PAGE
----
Eating Disorders: Signs and Symptoms
Eating disorders are common illnesses that can cause serious medical complications, including death. About 20 million women and 10 million men suffer from a clinically significant eating disorder, according to the National Eating Disorder Association (NEDA).
In honor of National Eating Disorder Awareness Week, which is taking place Feb. 24 to March 2 of this year, the following article describes the signs and symptoms of the three most common eating disorders: anorexia, bulimia and binge eating.
Signs and Symptoms of Anorexia
Anorexia, also referred to as anorexia nervosa, is an eating disorder that causes people see themselves as overweight when they are extremely underweight. People who suffer from anorexia look very skinny and emaciated.
Despite this extreme thinness, anorexics continue to pursue losing weight and are unwilling to maintain a healthy weight. Some people with anorexia may engage in extreme dieting, binge eating followed by purging and excessive exercise to maintain their extremely low weight. Others may abuse or misuse laxatives, enemas or diuretic medications.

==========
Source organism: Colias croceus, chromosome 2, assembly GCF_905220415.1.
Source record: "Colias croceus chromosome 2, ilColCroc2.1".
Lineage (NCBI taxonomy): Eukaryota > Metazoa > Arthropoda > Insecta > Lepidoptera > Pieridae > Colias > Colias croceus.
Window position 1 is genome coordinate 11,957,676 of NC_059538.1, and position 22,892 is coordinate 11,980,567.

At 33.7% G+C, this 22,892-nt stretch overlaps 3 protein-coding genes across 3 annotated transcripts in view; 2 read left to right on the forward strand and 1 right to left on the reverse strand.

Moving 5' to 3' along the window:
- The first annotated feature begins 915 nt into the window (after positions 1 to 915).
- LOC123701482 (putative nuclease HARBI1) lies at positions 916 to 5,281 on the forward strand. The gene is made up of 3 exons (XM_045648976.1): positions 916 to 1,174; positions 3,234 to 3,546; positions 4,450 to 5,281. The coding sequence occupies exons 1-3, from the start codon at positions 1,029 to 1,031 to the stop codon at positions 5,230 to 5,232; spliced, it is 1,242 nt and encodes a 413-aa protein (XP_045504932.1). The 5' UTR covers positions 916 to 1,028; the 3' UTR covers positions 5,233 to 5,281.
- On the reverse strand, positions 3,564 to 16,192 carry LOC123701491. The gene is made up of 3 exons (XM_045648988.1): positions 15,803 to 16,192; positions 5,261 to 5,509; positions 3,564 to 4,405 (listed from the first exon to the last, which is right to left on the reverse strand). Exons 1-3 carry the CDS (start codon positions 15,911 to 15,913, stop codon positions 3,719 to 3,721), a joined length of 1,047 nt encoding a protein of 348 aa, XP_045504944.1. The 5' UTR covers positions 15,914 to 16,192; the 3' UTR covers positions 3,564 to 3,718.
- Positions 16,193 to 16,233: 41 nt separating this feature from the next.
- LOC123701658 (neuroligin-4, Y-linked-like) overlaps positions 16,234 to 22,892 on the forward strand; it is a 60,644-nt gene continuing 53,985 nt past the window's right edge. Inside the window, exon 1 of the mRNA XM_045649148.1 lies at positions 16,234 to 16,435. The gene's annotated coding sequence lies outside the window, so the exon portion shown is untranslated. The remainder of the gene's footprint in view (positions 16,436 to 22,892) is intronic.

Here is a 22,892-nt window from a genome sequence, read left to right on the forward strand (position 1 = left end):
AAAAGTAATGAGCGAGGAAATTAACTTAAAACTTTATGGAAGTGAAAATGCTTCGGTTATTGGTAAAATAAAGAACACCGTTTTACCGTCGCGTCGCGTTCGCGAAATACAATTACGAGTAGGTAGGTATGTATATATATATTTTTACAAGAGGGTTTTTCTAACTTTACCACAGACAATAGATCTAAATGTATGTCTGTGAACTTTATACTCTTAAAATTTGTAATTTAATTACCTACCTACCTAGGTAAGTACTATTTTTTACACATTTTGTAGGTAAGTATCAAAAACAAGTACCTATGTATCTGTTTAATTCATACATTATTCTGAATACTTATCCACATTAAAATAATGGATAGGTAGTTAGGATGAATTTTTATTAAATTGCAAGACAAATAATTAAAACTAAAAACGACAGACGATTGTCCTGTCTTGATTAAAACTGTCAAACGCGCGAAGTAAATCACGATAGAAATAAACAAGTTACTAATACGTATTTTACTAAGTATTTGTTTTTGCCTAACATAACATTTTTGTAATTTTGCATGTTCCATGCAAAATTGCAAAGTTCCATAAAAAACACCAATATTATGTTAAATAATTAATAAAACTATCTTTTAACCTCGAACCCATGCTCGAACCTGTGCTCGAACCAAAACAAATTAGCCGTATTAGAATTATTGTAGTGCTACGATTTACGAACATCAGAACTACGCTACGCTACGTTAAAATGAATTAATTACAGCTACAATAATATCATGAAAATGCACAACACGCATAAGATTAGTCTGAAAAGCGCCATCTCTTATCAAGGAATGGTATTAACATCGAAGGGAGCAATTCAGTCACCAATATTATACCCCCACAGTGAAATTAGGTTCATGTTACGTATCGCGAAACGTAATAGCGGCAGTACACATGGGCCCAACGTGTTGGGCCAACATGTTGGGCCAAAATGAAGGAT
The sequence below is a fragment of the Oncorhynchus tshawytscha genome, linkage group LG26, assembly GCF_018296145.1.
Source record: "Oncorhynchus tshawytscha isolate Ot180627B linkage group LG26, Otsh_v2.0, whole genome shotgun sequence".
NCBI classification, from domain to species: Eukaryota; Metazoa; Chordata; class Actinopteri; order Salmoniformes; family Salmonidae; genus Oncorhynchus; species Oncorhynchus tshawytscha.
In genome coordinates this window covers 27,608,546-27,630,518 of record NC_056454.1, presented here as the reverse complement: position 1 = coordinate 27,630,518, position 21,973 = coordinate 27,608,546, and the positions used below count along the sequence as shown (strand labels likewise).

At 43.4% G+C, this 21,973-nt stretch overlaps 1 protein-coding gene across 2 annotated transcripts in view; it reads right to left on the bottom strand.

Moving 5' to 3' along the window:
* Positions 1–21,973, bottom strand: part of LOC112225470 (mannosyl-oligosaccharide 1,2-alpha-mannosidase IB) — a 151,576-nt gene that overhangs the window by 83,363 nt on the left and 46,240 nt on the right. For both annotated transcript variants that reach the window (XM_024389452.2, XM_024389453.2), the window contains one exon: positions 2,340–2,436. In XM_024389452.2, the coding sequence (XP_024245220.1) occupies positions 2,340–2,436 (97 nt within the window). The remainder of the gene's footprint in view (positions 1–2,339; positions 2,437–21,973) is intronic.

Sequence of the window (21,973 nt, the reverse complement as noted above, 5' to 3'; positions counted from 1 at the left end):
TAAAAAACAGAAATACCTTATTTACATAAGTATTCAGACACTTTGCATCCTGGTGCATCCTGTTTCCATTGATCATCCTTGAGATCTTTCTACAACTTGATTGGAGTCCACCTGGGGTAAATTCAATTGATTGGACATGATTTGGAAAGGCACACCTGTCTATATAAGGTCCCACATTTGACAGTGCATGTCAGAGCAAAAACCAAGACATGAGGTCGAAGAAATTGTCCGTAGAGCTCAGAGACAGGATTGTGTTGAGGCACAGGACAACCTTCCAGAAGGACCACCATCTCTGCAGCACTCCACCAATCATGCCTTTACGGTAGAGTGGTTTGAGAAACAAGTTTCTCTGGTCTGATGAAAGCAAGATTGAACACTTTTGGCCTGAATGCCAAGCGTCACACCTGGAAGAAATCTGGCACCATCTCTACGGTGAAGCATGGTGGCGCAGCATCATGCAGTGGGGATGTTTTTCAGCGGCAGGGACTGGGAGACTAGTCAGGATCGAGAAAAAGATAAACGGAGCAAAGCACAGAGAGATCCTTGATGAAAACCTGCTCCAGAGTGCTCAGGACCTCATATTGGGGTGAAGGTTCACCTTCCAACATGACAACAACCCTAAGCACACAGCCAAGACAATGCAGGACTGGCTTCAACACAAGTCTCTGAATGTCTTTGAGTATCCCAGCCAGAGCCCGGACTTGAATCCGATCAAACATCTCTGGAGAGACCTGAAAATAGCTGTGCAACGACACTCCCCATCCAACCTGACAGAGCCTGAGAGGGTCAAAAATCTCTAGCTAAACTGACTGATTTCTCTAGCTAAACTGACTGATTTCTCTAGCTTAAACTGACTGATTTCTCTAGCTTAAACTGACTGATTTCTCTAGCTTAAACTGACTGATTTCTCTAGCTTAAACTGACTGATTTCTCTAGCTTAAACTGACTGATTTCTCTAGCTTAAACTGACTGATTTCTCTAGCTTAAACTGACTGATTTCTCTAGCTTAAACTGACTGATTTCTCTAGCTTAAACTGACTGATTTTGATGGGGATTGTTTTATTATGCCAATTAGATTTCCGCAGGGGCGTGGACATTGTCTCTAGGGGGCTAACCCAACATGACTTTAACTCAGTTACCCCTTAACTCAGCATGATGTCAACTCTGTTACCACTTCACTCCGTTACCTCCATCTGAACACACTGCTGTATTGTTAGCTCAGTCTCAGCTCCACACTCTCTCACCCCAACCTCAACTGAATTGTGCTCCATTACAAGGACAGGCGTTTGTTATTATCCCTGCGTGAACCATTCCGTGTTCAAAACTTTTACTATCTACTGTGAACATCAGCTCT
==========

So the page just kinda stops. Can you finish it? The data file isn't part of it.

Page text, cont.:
Signs and Symptoms of Bulimia
Bulimia, also referred to as bulimia nervosa, is characterized by frequent, recurring episodes of eating large amounts of food (also called binge eating) followed by purging - vomiting, taking laxatives, exercising or fasting to get “rid” of the food.
Unlike people who suffer from anorexia nervosa, those with bulimia may not be underweight but may actually be normal weight or overweight.
Signs and Symptoms of Binge Eating
Also called emotional eating, compulsive overeating or food addiction, binge eating is more than eating too much every once in a while. Those who suffer from binge eating eat very quickly until they are uncomfortably full and eat large quantities of food despite not being hungry. They also eat alone because they are embarrassed by the amount of food they eat in one sitting and always feel disgusted and guilty after a so-called “binge” episode.
Help Is Available
If you suspect that a loved one may be suffering from anorexia, bulimia or binge eating disorder, it’s important for them to get properly diagnosed so that treatment can be sought.
Source: National Eating Disorder Association